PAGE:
In order to execute that swing, you need to be positioned well. Make sure there's enough distance between yourself and the ball when you lunge in to play this shot.
Also, when you move into the back, make sure your shoulders aren't facing the back corner too much, but, also make sure they're not facing the front wall too much either, as this can make it tricky to execute your shot at the right angle.
Ideally, to play a drop shot from the back, your shoulders will be in line with the side wall.
Pick Your Target
When I visualise the drop shot from the back in my head, there are two angles you can aim for, and the one you go for depends on where your opponent's drive lands and bounces in the back corner.
You can either aim for a drop shot that's tight and clings to the side wall, or you can aim for a drop shot that lands in the nick and rolls out.
The ideal time to go for the tight straight drop is when your opponent's shot is a straight drive that's somewhat close to the side wall (although if your opponent's shot is pretty tight, then this isn't a great time to go for the drop from the back).
By 'somewhat close' I'd say if their drive is perhaps within a foot or two from the side wall, then you should be able to execute a tight straight drop from this angle, any further out and you might opt to aim for the nick instead.
But, I'd say that the best time to aim for the nick when playing a drop from the back is either when your opponent plays a deep crosscourt or a very loose straight drive.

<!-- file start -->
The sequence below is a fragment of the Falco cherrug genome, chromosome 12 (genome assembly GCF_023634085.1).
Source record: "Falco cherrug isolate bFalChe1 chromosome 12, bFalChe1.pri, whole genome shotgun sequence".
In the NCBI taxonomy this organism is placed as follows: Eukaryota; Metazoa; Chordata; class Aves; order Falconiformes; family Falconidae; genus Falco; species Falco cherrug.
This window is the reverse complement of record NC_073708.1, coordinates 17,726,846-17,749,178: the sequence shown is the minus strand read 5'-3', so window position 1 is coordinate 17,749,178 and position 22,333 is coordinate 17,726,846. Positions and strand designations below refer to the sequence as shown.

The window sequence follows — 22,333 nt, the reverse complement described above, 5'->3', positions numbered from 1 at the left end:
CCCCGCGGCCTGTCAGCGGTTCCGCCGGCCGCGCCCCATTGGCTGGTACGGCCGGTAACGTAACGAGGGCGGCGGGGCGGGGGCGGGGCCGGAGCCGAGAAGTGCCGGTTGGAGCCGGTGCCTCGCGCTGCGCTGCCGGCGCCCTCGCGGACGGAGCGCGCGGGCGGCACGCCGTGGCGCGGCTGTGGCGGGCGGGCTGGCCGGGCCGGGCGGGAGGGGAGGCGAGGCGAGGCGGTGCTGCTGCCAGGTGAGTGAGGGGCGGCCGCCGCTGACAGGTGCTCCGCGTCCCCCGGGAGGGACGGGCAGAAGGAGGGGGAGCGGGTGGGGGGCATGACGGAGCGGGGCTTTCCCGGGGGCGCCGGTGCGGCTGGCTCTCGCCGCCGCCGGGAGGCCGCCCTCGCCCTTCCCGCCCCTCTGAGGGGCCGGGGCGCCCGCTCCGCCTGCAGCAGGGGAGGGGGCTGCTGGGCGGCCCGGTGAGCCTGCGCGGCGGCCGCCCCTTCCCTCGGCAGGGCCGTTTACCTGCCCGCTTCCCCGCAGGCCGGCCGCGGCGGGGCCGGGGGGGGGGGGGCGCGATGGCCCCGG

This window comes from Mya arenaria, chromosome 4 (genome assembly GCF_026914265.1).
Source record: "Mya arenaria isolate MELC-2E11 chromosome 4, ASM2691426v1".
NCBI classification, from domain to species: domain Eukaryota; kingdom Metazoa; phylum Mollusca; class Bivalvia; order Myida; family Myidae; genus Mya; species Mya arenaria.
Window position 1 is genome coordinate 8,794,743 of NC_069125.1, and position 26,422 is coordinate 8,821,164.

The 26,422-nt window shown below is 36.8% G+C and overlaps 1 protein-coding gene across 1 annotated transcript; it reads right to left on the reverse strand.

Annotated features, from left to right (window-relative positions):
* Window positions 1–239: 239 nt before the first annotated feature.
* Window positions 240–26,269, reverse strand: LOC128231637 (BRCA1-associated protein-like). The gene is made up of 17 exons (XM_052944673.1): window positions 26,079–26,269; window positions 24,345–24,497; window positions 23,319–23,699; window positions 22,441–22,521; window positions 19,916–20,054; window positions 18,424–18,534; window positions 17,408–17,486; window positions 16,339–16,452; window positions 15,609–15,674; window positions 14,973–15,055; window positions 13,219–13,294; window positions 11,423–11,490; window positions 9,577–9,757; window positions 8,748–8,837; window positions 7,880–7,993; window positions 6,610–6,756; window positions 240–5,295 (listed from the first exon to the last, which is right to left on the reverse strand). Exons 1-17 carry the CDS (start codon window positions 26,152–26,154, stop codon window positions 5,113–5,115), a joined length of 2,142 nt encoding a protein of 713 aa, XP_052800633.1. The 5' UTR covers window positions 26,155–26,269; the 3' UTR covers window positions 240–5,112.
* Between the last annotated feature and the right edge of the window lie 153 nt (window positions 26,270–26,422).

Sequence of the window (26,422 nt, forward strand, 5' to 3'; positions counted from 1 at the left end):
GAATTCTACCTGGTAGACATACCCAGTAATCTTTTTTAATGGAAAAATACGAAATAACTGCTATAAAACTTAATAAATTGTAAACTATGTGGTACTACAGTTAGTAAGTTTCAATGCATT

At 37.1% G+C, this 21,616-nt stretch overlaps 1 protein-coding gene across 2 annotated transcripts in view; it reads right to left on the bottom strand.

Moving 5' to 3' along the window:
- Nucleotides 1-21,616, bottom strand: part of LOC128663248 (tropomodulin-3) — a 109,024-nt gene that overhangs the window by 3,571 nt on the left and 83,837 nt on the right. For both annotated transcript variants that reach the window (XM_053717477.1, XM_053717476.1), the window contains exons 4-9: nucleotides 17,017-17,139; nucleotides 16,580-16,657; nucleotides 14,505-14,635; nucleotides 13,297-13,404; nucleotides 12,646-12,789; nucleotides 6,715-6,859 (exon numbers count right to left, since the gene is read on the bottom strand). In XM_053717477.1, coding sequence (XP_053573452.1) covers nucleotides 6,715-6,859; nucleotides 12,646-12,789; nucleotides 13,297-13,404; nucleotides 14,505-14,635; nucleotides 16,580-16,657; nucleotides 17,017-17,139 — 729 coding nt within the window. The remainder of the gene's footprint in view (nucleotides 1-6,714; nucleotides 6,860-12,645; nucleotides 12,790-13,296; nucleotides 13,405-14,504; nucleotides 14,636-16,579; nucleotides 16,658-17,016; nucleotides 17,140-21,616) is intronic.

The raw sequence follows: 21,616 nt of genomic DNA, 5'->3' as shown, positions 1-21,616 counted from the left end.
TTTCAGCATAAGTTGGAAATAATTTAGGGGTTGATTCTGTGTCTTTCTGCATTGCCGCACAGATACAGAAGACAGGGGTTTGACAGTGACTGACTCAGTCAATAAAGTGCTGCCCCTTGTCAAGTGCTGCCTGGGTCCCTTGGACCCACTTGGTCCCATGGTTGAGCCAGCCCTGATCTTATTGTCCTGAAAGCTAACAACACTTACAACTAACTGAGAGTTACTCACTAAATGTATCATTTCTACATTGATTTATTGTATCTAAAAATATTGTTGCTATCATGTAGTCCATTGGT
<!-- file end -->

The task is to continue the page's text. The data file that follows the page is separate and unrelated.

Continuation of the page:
If their deep cross court hits the side wall, then the floor, then the back wall, and bounces out more towards the middle of the court (rather than the corner) and enough for you to access that large backswing, then you are positioned at a great angle to go for the nick.
This would also work if their cross court landed floor, then side wall, then back wall. Essentially, any deep length that bounces out the back loose enough for you to cut that ball toward the nick will work great.
Learning which back court drop to go for at which time just comes with practice.
Play With The Pace And Add Some Cut
You can always experiment with the drop from the back of the court. Changing up the pace is just another great way to keep your opponent on their toes.
You can opt for a soft, delicate drop shot that lands very far into the front corner and forces your opponent to have to cover a lot more court.
Or, you could opt to play your drop with a little more cut and power to make your opponent scramble to reach it.
Adding some cut (or slice) to this shot can also help the ball die faster (or bounce twice faster).
Either option works well, but being able to do both just gives you more ammo in your match!
Photo credit: Steve Cubbins
Take Your Time
Playing a drop from the back is very different to playing a volley drop or a drop off of a boast.
Usually, with a volley drop or a drop off of a boast, you will be aiming to take the ball early to take time away from your opponent and keep them off the T.
When it comes to playing a drop from the back, your opponent will already be on the T so taking the ball early and rushing it won't have the same effect of keeping them off the T and making them have to move further.
Therefore there's no need to rush the drop from the back.
To execute your shot as accurately as possible, it's vital to give yourself plenty of time to guide the ball in exactly where you want it to go.
The best time to play the backcourt drop is when your opponent has hit their shot a little too hard so it bounces out of the back corner a lot, this will give you all the time you need to play your shot well.
Watch Your Opponent
Last, but not least, keep an eye on your opponent and their positioning when you play your drop from the back.
This will help you figure out whether it's going to be an effective shot.